CRNM - Caribbean Energy Services Report in the Caribbean
CRNM - Caribbean Energy Services Report in the Caribbean
CRNM - Caribbean Energy Services Report in the Caribbean
CRNM - Caribbean Energy Services Report in the Caribbean
CRNM - Caribbean Energy Services Report in the Caribbean
CRNM - Caribbean Energy Services Report in the Caribbean
CRNM - Caribbean Energy Services Report in the Caribbean
CRNM - Caribbean Energy Services Report in the Caribbean
CRNM - Caribbean Energy Services Report in the Caribbean
CRNM - Caribbean Energy Services Report in the Caribbean
CRNM - Caribbean Energy Services Report in the Caribbean
CRNM - Caribbean Energy Services Report in the Caribbean
CRNM - Caribbean Energy Services Report in the Caribbean
CRNM - Caribbean Energy Services Report in the Caribbean
CRNM - Caribbean Energy Services Report in the Caribbean
CRNM - Caribbean Energy Services Report in the Caribbean
CRNM - Caribbean Energy Services Report in the Caribbean
CRNM - Caribbean Energy Services Report in the Caribbean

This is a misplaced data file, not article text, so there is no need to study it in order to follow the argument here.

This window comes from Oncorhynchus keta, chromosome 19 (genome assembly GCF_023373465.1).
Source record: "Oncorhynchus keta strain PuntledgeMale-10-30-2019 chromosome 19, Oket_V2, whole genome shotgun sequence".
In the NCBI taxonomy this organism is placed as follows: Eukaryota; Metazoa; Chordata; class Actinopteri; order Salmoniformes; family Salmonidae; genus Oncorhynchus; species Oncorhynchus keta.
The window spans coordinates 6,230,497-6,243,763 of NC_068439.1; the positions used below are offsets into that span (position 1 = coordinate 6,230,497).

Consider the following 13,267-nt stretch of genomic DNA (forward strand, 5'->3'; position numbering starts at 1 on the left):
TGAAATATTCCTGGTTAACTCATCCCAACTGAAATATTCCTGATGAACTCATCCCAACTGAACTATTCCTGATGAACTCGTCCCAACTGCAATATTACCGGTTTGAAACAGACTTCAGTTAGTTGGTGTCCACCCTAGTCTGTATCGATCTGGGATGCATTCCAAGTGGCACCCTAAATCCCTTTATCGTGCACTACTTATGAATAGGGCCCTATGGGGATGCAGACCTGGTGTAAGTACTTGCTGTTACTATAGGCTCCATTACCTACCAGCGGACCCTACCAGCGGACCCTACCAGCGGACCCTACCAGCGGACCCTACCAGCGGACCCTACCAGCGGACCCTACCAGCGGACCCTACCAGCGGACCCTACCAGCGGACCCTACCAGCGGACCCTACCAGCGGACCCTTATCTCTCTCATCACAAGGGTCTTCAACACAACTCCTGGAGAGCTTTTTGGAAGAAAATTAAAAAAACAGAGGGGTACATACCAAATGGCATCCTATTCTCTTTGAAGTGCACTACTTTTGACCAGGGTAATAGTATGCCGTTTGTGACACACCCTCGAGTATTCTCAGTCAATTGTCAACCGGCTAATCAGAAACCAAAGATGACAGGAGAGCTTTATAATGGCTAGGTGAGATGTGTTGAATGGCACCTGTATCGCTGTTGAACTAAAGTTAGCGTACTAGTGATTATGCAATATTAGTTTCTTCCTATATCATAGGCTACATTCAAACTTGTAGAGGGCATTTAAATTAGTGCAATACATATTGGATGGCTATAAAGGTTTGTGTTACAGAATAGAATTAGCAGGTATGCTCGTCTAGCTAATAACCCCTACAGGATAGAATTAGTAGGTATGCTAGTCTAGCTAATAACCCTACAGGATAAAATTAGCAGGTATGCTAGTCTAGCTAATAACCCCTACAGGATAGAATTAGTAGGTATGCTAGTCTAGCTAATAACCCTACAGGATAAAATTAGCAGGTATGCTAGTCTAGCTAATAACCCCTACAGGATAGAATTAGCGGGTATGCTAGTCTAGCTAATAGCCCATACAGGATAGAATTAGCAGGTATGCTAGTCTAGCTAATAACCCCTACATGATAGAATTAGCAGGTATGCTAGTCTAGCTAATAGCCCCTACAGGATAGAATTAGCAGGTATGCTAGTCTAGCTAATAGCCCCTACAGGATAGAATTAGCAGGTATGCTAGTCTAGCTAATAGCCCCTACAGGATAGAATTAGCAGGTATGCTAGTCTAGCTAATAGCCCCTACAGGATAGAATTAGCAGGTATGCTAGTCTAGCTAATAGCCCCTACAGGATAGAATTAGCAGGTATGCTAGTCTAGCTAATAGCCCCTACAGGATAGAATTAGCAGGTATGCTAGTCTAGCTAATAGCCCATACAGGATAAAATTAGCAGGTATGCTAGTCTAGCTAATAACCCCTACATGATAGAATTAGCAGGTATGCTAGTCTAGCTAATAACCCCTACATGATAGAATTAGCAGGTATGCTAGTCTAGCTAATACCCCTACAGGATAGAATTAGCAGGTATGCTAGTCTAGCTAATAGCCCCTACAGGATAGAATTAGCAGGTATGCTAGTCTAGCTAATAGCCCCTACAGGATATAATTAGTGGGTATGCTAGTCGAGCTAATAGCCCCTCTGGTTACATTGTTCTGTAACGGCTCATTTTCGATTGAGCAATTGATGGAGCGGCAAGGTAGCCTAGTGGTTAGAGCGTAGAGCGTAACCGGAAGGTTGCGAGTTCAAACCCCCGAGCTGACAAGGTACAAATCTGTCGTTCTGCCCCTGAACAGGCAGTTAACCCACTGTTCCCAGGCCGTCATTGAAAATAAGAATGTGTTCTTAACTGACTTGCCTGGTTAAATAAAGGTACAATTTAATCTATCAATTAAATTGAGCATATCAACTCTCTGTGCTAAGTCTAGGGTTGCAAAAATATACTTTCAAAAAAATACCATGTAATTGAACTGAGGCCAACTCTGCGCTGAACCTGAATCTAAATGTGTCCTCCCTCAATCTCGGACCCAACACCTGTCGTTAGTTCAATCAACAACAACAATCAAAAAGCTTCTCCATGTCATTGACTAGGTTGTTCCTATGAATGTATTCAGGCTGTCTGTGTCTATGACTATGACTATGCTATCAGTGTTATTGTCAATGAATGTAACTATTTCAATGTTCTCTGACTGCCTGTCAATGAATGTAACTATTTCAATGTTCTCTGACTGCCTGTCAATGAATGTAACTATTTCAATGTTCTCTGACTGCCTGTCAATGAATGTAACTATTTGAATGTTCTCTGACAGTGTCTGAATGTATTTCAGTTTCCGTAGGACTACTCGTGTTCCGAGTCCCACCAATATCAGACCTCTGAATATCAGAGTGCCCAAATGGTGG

CRNM - Caribbean Energy Services Report in the Caribbean
CRNM - Caribbean Energy Services Report in the Caribbean
CRNM - Caribbean Energy Services Report in the Caribbean
CRNM - Caribbean Energy Services Report in the Caribbean
CRNM - Caribbean Energy Services Report in the Caribbean
CRNM - Caribbean Energy Services Report in the Caribbean
CRNM - Caribbean Energy Services Report in the Caribbean
CRNM - Caribbean Energy Services Report in the Caribbean
CRNM - Caribbean Energy Services Report in the Caribbean
CRNM - Caribbean Energy Services Report in the Caribbean
CRNM - Caribbean Energy Services Report in the Caribbean
CRNM - Caribbean Energy Services Report in the Caribbean
CRNM - Caribbean Energy Services Report in the Caribbean
CRNM - Caribbean Energy Services Report in the Caribbean
CRNM - Caribbean Energy Services Report in the Caribbean
CRNM - Caribbean Energy Services Report in the Caribbean
CRNM - Caribbean Energy Services Report in the Caribbean
CRNM - Caribbean Energy Services Report in the Caribbean
CRNM - Caribbean Energy Services Report in the Caribbean
CRNM - Caribbean Energy Services Report in the Caribbean
CRNM - Caribbean Energy Services Report in the Caribbean